Pepperell’s concern over PGA Tour PIP payments: “Criminal in this day and age”

DP World Tour pro Eddie Pepperell, the undisputed King of Golf Twitter, has voiced his opinion on the PGA Tour’s Player Impact Program (PIP) after the official payments were revealed on Tuesday.

Just as Rory McIlroy revealed the other day, Tiger Woods won the PIP race for a second consecutive season despite only playing nine competitive rounds this year.

Woods pockets a whopping $15 million for topping the PIP standings in 2022.

That is up from the $7 million Woods received when winning the inaugural PIP race over Phil Mickelson in 2021.

Mickelson is of course now on LIV Golf.

McIlroy, who gave the game all away two weeks ago, finished second to Woods and he collects a cool $12 million.

This comes just days after McIlroy won his fourth DP World Tour points race on Sunday.

The PIP program this year was paid out to the Top 20 finishers, double what it did in its first year.

However, the PGA Tour also included three additional players to the Top 20 who would have made the list under the slightly amended criteria that will come into effect in 2023.

Related: Hideki Matsuyama forced out of Tiger Woods’ Hero World Challenge

These players include Hideki Matsuyama (11), Cameron Young (15) and Sam Burns (20).

Many believe the PIP has been introduced as a direct result to combat the threat posed by LIV Golf.

By guaranteeing the best PGA Tour players a bonus pool of cash, it effectively stops them, or at least goes some way to stop them from joining the breakaway Saudi-backed golf league.

DP World Tour pro Pepperell considers players have “done nothing extra” to earn millions more at the end of their season.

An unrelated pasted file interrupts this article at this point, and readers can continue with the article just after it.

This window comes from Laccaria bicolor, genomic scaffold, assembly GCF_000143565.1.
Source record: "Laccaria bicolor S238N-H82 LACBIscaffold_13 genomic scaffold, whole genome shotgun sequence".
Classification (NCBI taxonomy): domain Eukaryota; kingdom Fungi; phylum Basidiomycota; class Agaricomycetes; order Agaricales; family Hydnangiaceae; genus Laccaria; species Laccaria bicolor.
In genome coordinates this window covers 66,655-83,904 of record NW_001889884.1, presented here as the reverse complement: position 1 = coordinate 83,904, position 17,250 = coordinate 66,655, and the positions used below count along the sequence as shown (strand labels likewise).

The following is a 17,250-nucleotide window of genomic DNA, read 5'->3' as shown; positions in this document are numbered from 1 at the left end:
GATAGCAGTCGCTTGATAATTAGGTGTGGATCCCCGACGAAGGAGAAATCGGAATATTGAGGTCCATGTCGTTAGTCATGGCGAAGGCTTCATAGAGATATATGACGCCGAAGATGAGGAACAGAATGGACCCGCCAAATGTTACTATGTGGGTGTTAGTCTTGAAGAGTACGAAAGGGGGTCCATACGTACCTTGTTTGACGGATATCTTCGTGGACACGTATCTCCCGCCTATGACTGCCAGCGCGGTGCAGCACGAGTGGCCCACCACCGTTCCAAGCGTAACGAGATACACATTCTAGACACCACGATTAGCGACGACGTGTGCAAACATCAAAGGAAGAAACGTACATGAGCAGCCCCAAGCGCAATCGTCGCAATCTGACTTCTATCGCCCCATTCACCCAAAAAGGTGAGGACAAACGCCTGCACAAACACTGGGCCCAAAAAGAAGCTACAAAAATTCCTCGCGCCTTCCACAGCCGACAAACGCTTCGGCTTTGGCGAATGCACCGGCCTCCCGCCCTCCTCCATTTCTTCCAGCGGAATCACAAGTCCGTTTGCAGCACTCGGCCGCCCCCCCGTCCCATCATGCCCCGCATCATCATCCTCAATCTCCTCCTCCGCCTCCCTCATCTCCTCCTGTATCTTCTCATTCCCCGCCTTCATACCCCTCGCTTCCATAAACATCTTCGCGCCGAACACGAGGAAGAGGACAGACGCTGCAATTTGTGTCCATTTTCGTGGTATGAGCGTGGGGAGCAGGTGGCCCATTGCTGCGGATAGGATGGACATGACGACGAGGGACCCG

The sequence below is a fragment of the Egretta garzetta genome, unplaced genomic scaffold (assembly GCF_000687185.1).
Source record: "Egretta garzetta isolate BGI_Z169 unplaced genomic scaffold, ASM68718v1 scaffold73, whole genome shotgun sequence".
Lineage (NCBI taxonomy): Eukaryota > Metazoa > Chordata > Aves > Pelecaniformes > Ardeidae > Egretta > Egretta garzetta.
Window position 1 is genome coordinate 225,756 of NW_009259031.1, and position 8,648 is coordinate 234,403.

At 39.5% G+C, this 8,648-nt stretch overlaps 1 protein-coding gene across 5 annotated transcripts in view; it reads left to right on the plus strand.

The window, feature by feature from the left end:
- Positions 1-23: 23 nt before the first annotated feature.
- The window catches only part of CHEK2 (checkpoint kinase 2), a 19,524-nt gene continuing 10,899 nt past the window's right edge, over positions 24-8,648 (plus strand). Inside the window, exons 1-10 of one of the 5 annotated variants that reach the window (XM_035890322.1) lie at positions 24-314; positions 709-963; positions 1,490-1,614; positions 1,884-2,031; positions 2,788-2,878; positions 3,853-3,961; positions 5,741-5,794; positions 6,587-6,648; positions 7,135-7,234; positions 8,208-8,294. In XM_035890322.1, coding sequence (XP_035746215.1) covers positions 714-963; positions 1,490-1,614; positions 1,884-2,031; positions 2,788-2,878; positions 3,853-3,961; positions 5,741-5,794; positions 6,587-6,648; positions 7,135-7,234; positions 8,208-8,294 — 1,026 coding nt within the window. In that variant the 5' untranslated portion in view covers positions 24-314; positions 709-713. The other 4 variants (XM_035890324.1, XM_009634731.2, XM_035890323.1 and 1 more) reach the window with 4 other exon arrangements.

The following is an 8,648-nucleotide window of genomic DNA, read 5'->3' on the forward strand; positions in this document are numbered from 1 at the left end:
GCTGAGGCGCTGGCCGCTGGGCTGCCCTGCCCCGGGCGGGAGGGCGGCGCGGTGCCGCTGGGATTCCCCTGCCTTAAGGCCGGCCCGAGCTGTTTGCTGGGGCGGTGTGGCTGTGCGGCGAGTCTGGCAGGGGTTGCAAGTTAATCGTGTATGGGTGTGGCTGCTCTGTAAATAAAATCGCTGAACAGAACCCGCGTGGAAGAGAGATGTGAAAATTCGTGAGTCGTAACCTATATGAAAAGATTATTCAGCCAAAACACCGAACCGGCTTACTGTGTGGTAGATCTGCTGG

Pepperell tweeted his views about the PIP payments in response to Flushing It’s tweet about Matsuyama “only” receiving a $2 million bonus despite having reportedly turned down $400 million to play on LIV Golf in 2023.

“Hideki only getting 2 mill after turning down a reported 400 from LIV is criminal,” tweeted the Flushing It account on Twitter.

Pepperell replied: “Criminal in this day and age. In normal times, a $2 million bonus for doing nothing extra would be considered a bit mad. But golf has entered a strange place.”

Fellow DP World Tour Mike Lorenzo-Vera, who has been a strong critic of LIV Golf all year, added: “Wise words Eddie!!!”

The 2022 PIP ranking was based on objective, third-party data measurement:

1) Internet Searches: Number of times a player’s name is searched using Google
2) Earned Media: Number of unique news articles that include a player’s name
3) TV Sponsor Exposure: Duration (time) that a player’s sponsor logo(s) appeared on screen during Saturday and Sunday PGA Tour telecasts.
4) Awareness: A player’s general awareness score among broad US population
5) Social Media: Social media score that considers a player’s reach, conversation and engagement metrics.

LIV Golf may have the most money in professional golf right now, with the PGA Tour followed in behindbut the DP World Tour has also attempted to close the gap by announcing their 2023 schedule with record prize purses and the introduction of a player earnings assurance programme.

The circuit, known formerly as the European Tour, announced their 12-month 2023 schedule on Wednesday which will feature 39 tournaments in 26 countries and a record overall prize fund of $144.2m.

The changes announced on 3 November will see DP World Tour members earning at least $150,000 if they compete in 15 or more events.

The aforementioned earnings assurance program will also guarantee lower-ranked pros cash regardless of if they have played in 15 events.

What do you make of the guaranteed PIP payments for the best players on the PGA Tour? Has it become a bit of a joke or is it the only way the PGA Tour can combat the threat of LIV Golf? Share your thoughts and comments over on the GolfMagic social media channels.

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